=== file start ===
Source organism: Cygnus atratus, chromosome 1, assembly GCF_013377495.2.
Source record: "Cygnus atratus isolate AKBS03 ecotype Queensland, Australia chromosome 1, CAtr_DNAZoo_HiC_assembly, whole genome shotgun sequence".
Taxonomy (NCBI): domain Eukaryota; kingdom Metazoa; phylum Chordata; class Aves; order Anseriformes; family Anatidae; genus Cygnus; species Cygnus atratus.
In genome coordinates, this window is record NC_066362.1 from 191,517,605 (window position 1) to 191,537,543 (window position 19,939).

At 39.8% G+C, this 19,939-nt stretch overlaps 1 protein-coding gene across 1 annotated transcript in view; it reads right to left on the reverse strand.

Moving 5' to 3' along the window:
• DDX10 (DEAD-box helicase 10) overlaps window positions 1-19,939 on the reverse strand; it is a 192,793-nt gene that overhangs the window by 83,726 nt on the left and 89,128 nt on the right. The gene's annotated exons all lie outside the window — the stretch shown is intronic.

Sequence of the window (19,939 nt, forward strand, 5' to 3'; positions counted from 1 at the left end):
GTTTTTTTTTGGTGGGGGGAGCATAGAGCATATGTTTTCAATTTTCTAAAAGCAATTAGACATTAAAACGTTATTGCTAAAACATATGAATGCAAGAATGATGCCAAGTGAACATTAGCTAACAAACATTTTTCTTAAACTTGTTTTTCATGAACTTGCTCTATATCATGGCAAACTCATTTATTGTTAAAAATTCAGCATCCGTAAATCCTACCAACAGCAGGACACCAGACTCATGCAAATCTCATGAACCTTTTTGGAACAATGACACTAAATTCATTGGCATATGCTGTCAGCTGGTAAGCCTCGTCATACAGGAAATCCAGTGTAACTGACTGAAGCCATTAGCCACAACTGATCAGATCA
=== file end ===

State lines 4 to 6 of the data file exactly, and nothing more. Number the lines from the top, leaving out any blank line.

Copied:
In genome coordinates, this window is record NC_066362.1 from 191,517,605 (window position 1) to 191,537,543 (window position 19,939).

At 39.8% G+C, this 19,939-nt stretch overlaps 1 protein-coding gene across 1 annotated transcript in view; it reads right to left on the reverse strand.

Moving 5' to 3' along the window: